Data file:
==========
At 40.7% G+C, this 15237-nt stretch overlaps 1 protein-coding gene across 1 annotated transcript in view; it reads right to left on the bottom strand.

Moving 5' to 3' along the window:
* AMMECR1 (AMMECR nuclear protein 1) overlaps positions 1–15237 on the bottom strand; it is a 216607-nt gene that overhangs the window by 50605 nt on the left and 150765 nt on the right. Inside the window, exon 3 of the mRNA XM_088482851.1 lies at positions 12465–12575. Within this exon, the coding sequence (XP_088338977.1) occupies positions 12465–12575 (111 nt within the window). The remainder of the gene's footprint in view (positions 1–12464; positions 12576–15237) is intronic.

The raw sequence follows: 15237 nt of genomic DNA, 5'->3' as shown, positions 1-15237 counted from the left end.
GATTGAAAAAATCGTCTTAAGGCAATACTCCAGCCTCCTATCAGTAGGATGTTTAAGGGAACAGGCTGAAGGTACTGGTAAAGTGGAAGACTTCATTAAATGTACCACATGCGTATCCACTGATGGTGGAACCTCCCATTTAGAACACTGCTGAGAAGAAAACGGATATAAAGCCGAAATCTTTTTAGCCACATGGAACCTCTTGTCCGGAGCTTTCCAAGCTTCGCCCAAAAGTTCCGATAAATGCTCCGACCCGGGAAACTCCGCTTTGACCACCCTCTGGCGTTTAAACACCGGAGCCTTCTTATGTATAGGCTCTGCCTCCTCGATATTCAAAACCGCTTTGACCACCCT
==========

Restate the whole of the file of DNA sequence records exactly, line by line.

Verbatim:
At 40.7% G+C, this 15237-nt stretch overlaps 1 protein-coding gene across 1 annotated transcript in view; it reads right to left on the bottom strand.

Moving 5' to 3' along the window:
* AMMECR1 (AMMECR nuclear protein 1) overlaps positions 1–15237 on the bottom strand; it is a 216607-nt gene that overhangs the window by 50605 nt on the left and 150765 nt on the right. Inside the window, exon 3 of the mRNA XM_088482851.1 lies at positions 12465–12575. Within this exon, the coding sequence (XP_088338977.1) occupies positions 12465–12575 (111 nt within the window). The remainder of the gene's footprint in view (positions 1–12464; positions 12576–15237) is intronic.

The raw sequence follows: 15237 nt of genomic DNA, 5'->3' as shown, positions 1-15237 counted from the left end.
GATTGAAAAAATCGTCTTAAGGCAATACTCCAGCCTCCTATCAGTAGGATGTTTAAGGGAACAGGCTGAAGGTACTGGTAAAGTGGAAGACTTCATTAAATGTACCACATGCGTATCCACTGATGGTGGAACCTCCCATTTAGAACACTGCTGAGAAGAAAACGGATATAAAGCCGAAATCTTTTTAGCCACATGGAACCTCTTGTCCGGAGCTTTCCAAGCTTCGCCCAAAAGTTCCGATAAATGCTCCGACCCGGGAAACTCCGCTTTGACCACCCTCTGGCGTTTAAACACCGGAGCCTTCTTATGTATAGGCTCTGCCTCCTCGATATTCAAAACCGCTTTGACCACCCT